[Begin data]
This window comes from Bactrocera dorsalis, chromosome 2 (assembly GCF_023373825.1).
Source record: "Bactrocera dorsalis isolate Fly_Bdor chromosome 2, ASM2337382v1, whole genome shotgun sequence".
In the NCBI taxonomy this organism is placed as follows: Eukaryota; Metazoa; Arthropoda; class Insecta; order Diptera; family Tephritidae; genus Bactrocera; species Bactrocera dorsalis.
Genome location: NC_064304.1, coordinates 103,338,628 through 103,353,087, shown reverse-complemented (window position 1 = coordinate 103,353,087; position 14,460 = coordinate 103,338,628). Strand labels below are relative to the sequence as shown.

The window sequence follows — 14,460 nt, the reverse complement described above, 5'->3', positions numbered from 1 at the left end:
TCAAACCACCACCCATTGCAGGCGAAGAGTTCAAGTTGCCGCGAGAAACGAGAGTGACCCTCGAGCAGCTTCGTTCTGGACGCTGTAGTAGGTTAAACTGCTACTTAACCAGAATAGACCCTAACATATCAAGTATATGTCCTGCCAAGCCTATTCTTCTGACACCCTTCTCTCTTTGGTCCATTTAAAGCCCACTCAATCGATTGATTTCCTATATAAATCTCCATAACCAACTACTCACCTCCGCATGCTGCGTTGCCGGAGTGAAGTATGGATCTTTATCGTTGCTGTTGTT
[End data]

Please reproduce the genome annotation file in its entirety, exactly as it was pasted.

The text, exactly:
This window comes from Bactrocera dorsalis, chromosome 2 (assembly GCF_023373825.1).
Source record: "Bactrocera dorsalis isolate Fly_Bdor chromosome 2, ASM2337382v1, whole genome shotgun sequence".
In the NCBI taxonomy this organism is placed as follows: Eukaryota; Metazoa; Arthropoda; class Insecta; order Diptera; family Tephritidae; genus Bactrocera; species Bactrocera dorsalis.
Genome location: NC_064304.1, coordinates 103,338,628 through 103,353,087, shown reverse-complemented (window position 1 = coordinate 103,353,087; position 14,460 = coordinate 103,338,628). Strand labels below are relative to the sequence as shown.

The window sequence follows — 14,460 nt, the reverse complement described above, 5'->3', positions numbered from 1 at the left end:
TCAAACCACCACCCATTGCAGGCGAAGAGTTCAAGTTGCCGCGAGAAACGAGAGTGACCCTCGAGCAGCTTCGTTCTGGACGCTGTAGTAGGTTAAACTGCTACTTAACCAGAATAGACCCTAACATATCAAGTATATGTCCTGCCAAGCCTATTCTTCTGACACCCTTCTCTCTTTGGTCCATTTAAAGCCCACTCAATCGATTGATTTCCTATATAAATCTCCATAACCAACTACTCACCTCCGCATGCTGCGTTGCCGGAGTGAAGTATGGATCTTTATCGTTGCTGTTGTT